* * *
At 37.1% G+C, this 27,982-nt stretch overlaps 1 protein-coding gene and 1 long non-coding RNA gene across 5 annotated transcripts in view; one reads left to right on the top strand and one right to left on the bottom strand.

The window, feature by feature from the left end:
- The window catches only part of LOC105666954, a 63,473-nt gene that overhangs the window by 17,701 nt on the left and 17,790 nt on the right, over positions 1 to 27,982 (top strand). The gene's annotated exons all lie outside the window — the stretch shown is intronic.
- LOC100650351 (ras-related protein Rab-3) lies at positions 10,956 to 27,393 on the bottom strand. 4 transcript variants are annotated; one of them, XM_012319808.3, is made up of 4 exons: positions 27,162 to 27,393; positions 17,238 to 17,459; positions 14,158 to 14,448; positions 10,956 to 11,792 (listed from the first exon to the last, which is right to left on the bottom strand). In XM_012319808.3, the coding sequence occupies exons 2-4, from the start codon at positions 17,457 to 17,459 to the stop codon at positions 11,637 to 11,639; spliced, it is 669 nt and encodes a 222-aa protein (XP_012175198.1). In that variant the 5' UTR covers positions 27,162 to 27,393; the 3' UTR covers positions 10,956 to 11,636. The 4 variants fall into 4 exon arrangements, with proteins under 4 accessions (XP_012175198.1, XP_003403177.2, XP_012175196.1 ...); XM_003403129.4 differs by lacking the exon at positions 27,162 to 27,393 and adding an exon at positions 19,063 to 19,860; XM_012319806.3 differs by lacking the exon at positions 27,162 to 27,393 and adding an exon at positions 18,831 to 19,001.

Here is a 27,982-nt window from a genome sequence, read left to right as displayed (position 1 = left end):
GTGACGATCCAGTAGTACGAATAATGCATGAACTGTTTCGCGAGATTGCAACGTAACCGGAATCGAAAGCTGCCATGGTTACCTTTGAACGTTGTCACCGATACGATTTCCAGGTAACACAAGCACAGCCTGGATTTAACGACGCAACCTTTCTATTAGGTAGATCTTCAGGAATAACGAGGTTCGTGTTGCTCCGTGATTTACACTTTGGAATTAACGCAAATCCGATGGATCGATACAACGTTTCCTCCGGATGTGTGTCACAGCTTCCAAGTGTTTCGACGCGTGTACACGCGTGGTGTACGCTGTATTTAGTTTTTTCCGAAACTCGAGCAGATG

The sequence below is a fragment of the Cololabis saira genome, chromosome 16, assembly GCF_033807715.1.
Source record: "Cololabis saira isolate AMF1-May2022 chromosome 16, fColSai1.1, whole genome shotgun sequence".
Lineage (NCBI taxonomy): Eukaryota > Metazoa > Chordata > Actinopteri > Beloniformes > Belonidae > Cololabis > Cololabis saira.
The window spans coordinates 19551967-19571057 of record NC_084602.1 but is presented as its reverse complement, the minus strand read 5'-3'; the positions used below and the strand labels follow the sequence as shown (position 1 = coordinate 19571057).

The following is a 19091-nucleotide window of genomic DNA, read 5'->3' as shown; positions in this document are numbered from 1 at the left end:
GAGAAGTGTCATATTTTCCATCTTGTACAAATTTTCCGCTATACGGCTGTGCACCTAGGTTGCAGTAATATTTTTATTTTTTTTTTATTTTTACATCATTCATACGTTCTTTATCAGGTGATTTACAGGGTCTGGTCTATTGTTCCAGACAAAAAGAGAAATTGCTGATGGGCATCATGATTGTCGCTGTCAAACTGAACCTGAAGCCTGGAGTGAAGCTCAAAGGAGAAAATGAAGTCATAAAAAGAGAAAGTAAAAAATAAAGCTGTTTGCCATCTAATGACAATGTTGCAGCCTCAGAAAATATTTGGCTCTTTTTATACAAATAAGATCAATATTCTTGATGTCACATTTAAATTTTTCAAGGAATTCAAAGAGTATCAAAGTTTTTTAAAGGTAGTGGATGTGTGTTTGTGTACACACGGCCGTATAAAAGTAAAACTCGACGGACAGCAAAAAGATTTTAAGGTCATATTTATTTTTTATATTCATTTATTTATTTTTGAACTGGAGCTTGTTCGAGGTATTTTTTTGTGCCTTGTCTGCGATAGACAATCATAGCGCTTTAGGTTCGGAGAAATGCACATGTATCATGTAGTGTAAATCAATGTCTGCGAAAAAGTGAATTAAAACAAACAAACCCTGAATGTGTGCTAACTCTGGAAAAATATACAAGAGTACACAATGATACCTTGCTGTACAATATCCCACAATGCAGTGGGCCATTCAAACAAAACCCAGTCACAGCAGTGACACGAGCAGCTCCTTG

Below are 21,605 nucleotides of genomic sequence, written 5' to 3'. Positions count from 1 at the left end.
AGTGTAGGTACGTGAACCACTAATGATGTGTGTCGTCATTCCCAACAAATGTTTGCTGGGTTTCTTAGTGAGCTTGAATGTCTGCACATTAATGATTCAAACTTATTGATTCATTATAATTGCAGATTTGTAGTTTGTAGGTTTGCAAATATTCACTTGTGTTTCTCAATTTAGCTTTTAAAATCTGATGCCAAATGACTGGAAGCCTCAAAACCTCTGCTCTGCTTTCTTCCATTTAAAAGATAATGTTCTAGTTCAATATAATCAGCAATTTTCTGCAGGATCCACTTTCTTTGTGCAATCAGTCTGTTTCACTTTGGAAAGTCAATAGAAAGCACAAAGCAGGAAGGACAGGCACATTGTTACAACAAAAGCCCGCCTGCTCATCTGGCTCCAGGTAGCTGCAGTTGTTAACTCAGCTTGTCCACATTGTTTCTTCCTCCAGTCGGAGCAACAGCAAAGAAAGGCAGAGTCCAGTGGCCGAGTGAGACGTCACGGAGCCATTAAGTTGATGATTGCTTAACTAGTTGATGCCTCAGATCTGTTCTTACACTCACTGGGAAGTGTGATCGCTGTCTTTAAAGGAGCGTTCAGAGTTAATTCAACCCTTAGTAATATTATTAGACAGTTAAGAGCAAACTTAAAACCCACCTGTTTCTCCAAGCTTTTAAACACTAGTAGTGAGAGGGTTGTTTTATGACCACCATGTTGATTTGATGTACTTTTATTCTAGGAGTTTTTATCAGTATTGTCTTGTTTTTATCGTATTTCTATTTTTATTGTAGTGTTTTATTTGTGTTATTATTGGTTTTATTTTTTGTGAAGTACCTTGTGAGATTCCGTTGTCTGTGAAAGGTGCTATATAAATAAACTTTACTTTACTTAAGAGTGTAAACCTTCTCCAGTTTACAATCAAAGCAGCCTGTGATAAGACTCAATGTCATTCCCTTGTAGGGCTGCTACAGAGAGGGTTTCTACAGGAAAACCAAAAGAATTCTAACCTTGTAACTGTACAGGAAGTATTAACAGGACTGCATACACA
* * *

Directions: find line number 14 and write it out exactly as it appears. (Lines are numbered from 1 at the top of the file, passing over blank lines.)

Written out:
AGTGTAGGTACGTGAACCACTAATGATGTGTGTCGTCATTCCCAACAAATGTTTGCTGGGTTTCTTAGTGAGCTTGAATGTCTGCACATTAATGATTCAAACTTATTGATTCATTATAATTGCAGATTTGTAGTTTGTAGGTTTGCAAATATTCACTTGTGTTTCTCAATTTAGCTTTTAAAATCTGATGCCAAATGACTGGAAGCCTCAAAACCTCTGCTCTGCTTTCTTCCATTTAAAAGATAATGTTCTAGTTCAATATAATCAGCAATTTTCTGCAGGATCCACTTTCTTTGTGCAATCAGTCTGTTTCACTTTGGAAAGTCAATAGAAAGCACAAAGCAGGAAGGACAGGCACATTGTTACAACAAAAGCCCGCCTGCTCATCTGGCTCCAGGTAGCTGCAGTTGTTAACTCAGCTTGTCCACATTGTTTCTTCCTCCAGTCGGAGCAACAGCAAAGAAAGGCAGAGTCCAGTGGCCGAGTGAGACGTCACGGAGCCATTAAGTTGATGATTGCTTAACTAGTTGATGCCTCAGATCTGTTCTTACACTCACTGGGAAGTGTGATCGCTGTCTTTAAAGGAGCGTTCAGAGTTAATTCAACCCTTAGTAATATTATTAGACAGTTAAGAGCAAACTTAAAACCCACCTGTTTCTCCAAGCTTTTAAACACTAGTAGTGAGAGGGTTGTTTTATGACCACCATGTTGATTTGATGTACTTTTATTCTAGGAGTTTTTATCAGTATTGTCTTGTTTTTATCGTATTTCTATTTTTATTGTAGTGTTTTATTTGTGTTATTATTGGTTTTATTTTTTGTGAAGTACCTTGTGAGATTCCGTTGTCTGTGAAAGGTGCTATATAAATAAACTTTACTTTACTTAAGAGTGTAAACCTTCTCCAGTTTACAATCAAAGCAGCCTGTGATAAGACTCAATGTCATTCCCTTGTAGGGCTGCTACAGAGAGGGTTTCTACAGGAAAACCAAAAGAATTCTAACCTTGTAACTGTACAGGAAGTATTAACAGGACTGCATACACA